Agile Software Launches for Your Cloud Platform

Remember the days when a software launch was a big deal? They happened about every six months, or maybe even once a year They required cross functional teams, big project plans, and meetings–lots of meetings. Product marketers were as important to the success of the platform as developers. But those days are behind us now. We’re in the cloud. We’re Agile. We embrace change, code fast, and deploy often. No more need for launches, right?

Of course not, but even the best cloud companies with the most advanced development methodologies tend to falter when it comes to product marketing and software launches because they fail to modernize their marketing along with their development processes.

Let’s review some objectives of the old-school product launch and see if they still apply today:

  • Differentiate your product in the market and build brand recognition.
    Yeah, that’s important.
  • Communicate benefits to users and manage change.
    Client satisfaction and retention are more important than ever.
  • Create sales opportunities and prepare your sales force to sell it.
    Demand gen and sales enablement haven’t gone away.

And these are just the beginning. What if our new features require pricing and packaging changes? Perhaps they are up-sell or add-on features. Won’t they need codes in your CRM? Is your development team integrating the new features with your licensing framework? What about contract or EULA changes? The product marketer still needs to assemble and lead the operational readiness team.

The product launch is far from dead; it has evolved. Product marketers now need to be agile and embrace change too. We need to work in sprints, and often with little lead time before new features ship. There is nothing worse than dropping new features on your sales team without preparing them to sell them and the same goes for dropping new features on your clients without preparing them to use them.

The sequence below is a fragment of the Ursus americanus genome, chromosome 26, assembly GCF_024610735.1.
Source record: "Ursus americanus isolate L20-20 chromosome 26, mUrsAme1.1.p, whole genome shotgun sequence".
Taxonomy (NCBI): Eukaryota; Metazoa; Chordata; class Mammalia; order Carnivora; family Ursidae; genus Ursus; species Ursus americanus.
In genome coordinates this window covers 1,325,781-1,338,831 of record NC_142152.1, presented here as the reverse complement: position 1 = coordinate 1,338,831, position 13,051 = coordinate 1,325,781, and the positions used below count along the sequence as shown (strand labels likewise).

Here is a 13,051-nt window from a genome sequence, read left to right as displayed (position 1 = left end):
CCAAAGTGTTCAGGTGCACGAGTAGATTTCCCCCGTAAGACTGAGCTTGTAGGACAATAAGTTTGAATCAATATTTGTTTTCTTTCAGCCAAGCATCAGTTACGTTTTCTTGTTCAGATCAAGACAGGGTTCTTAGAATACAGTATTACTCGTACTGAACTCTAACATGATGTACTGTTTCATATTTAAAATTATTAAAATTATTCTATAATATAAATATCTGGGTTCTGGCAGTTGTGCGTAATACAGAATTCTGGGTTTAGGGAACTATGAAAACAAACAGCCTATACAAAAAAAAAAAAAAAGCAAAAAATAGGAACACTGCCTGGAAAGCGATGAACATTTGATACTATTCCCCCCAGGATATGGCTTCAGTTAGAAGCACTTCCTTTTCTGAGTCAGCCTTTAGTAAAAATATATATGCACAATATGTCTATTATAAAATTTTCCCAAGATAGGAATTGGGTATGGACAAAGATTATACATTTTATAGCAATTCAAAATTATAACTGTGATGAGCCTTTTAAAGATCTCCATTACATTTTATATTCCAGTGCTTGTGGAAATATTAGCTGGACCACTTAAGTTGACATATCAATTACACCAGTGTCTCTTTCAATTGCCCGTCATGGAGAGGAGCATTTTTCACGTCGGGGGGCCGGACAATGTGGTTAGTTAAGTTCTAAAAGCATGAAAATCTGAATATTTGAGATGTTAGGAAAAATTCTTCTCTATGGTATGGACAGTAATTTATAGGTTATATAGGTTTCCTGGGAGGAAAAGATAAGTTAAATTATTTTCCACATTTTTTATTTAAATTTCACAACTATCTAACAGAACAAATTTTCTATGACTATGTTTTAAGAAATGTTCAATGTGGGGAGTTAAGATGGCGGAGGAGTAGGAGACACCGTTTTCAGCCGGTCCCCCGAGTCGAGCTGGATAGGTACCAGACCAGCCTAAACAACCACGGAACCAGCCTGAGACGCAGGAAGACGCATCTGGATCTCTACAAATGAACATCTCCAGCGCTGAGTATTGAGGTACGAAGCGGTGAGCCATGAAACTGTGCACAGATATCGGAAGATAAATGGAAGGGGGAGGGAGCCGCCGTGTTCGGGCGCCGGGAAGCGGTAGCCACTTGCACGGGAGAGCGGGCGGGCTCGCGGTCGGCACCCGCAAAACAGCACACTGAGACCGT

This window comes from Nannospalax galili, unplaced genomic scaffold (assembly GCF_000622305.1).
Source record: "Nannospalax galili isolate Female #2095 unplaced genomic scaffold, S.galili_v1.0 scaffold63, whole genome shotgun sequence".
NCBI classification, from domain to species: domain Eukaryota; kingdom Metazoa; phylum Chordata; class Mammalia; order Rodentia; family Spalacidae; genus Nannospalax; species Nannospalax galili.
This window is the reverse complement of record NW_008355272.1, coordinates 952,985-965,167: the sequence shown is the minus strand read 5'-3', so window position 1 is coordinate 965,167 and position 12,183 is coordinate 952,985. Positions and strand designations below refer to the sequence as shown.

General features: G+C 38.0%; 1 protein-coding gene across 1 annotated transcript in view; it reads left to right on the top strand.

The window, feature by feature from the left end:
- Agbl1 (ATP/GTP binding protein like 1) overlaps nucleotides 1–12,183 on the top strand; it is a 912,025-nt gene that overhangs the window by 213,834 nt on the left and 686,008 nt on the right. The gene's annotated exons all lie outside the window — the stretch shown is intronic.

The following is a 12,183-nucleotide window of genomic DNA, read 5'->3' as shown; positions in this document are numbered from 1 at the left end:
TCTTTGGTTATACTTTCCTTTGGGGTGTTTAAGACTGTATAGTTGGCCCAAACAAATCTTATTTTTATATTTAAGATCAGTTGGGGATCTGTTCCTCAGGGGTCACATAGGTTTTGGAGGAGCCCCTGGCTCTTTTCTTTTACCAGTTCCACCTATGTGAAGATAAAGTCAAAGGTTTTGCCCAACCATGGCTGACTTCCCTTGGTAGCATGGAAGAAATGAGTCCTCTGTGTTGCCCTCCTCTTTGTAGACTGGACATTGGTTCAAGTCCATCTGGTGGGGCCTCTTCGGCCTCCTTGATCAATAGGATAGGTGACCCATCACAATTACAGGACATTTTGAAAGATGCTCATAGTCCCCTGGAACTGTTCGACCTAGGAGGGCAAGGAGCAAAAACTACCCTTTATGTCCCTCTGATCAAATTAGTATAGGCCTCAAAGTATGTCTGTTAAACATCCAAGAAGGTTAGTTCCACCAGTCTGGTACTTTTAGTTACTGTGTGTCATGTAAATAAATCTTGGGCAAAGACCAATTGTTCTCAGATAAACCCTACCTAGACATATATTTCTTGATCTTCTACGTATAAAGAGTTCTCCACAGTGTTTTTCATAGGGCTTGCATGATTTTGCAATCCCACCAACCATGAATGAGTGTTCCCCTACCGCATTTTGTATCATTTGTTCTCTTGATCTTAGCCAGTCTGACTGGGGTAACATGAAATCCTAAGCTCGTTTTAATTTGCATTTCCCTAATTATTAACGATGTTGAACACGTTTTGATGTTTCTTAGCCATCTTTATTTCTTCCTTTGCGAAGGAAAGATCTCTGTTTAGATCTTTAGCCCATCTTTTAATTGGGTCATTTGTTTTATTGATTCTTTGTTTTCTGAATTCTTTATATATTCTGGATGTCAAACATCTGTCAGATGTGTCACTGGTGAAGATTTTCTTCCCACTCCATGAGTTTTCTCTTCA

Remember that one of the principles of Agile software development states, “business people and developers must work together daily throughout the project” and the product marketer is key to making this happen.

These are some of the topics I plan to cover on this site and I will update this post with links as I address relevant topics. For the early days, I’ll leave this post stuck to the top of the blog.

Related Posts:

Deploying Is Not Launching

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Get Out of the Office and Give Something Back

It’s a principle of Pragmatic Marketing and just good practice in general. Marketing leaders, especially product marketing leaders, need to be out of the office and in their market on a regular basis. You need to be an expert in your solution so you can present at conferences and user groups, as well as supporting sales calls. Yes, present.

It’s common knowledge that marketing leaders need to listen to the market, but communication is a two-way process, give and get. It’s one thing to show up at a client site with a list of questions and listen to responses. It’s quite another thing to show up and present something meaningful, perhaps your product roadmap, before you start asking for free information.

All too often, senior leaders leave the presentation or demo to their staff or another SME, but you need to be the subject matter expert, the authority, before you gain the respect that will get you the real information you need. Some compelling topics that marketing leaders can present are:

  • Your product roadmap aligned to user feedback and market needs.
  • Thought leadership about the drivers and direction of your market and product.
  • New innovations and their competitive differentiation.